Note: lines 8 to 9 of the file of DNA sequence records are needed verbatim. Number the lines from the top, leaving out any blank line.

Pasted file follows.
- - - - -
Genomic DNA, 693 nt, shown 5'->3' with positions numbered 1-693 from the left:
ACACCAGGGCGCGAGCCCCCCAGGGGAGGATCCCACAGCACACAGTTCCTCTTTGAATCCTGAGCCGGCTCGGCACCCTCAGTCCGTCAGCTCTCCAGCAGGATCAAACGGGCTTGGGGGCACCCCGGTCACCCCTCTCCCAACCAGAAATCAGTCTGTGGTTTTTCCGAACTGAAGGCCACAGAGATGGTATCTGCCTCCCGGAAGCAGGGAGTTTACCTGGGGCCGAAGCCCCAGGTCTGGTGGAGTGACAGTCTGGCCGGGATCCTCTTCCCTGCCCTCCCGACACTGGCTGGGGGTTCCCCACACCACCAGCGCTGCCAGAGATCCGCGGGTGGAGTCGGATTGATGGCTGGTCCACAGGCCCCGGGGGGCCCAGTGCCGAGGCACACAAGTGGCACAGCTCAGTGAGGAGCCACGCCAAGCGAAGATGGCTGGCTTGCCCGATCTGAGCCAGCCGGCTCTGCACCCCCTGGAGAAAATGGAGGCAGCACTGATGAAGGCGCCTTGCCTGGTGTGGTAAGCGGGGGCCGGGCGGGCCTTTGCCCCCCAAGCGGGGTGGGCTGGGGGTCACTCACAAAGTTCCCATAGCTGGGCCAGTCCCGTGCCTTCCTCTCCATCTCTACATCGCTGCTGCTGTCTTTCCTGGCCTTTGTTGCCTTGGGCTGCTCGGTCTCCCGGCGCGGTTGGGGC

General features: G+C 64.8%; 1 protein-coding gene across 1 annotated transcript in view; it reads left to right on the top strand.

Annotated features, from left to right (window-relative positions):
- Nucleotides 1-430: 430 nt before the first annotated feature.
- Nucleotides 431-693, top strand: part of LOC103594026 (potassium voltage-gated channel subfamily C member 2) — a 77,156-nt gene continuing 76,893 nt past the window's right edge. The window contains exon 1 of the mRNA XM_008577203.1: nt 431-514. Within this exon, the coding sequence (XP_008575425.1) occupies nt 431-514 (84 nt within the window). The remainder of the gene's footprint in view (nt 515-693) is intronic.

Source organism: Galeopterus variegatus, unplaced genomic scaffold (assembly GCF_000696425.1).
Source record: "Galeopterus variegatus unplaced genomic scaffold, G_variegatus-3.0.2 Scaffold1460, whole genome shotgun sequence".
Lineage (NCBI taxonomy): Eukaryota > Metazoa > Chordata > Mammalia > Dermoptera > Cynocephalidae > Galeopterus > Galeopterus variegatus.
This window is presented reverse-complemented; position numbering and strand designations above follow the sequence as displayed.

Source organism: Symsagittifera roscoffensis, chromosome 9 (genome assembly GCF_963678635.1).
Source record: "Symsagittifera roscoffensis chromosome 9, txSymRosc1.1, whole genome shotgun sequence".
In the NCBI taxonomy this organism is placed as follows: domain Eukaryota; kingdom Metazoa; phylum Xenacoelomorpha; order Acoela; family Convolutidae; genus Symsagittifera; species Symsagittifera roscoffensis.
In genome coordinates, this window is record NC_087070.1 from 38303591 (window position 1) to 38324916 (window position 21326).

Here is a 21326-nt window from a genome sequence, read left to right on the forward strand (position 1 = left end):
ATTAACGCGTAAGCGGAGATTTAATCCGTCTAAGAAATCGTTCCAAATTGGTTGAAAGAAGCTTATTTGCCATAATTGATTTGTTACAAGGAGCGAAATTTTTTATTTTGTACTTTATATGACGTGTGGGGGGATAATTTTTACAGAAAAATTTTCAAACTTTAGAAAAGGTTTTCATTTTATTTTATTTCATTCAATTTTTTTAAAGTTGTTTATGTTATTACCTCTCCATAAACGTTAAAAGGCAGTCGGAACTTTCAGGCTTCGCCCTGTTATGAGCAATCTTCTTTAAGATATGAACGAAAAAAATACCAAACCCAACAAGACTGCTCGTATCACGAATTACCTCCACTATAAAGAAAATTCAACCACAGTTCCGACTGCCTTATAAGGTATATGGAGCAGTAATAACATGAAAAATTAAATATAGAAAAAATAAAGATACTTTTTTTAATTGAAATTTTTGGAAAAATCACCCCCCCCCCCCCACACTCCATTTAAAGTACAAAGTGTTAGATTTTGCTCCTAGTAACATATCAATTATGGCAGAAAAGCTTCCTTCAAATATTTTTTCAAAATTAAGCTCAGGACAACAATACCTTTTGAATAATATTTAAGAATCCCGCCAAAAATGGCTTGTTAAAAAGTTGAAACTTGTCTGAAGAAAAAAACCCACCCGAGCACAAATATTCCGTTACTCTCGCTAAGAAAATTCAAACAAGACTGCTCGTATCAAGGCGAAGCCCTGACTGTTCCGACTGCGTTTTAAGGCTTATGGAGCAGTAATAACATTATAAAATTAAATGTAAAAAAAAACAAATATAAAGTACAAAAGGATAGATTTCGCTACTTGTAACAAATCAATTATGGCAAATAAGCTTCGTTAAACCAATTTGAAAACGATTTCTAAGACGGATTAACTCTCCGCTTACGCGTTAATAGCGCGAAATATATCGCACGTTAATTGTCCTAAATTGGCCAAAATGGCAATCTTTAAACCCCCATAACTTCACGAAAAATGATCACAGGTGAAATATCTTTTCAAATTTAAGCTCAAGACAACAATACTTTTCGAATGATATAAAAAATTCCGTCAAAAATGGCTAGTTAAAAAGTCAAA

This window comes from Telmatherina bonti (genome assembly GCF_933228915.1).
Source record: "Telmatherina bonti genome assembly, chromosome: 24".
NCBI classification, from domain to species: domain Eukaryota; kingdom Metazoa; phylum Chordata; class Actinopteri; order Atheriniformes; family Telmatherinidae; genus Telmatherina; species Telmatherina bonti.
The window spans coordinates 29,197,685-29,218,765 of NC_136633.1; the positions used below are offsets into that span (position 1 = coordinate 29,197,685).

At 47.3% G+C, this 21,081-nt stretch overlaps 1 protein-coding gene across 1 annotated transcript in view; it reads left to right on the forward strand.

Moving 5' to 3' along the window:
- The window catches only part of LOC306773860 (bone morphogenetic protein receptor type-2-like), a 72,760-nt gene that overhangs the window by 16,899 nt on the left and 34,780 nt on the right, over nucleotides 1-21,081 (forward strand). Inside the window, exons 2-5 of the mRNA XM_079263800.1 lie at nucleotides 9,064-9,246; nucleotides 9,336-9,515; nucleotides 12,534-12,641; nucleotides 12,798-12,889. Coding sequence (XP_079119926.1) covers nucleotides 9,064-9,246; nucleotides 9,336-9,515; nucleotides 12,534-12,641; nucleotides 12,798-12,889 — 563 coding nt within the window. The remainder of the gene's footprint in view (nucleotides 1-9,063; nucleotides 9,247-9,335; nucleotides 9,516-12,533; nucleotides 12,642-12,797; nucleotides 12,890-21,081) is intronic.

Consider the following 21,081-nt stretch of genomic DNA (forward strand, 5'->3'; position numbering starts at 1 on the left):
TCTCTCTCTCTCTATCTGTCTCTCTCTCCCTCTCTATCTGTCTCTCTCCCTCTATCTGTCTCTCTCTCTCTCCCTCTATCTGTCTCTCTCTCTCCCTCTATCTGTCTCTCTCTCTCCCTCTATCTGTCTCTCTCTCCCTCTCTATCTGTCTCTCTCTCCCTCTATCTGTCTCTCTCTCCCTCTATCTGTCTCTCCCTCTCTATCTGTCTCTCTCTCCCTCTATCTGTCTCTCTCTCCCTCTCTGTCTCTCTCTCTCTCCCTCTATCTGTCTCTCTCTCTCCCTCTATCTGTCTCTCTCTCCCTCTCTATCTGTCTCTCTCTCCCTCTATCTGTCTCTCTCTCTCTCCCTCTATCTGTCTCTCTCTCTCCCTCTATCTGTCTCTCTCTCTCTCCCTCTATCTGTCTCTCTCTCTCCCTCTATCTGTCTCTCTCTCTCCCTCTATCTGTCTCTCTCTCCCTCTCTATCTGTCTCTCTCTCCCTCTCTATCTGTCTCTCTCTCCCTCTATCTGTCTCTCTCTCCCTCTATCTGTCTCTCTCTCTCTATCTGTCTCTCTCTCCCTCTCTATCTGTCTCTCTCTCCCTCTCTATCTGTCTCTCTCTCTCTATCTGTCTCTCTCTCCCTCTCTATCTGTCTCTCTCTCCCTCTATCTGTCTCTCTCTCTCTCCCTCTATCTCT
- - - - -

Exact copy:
Source record: "Galeopterus variegatus unplaced genomic scaffold, G_variegatus-3.0.2 Scaffold1460, whole genome shotgun sequence".
Lineage (NCBI taxonomy): Eukaryota > Metazoa > Chordata > Mammalia > Dermoptera > Cynocephalidae > Galeopterus > Galeopterus variegatus.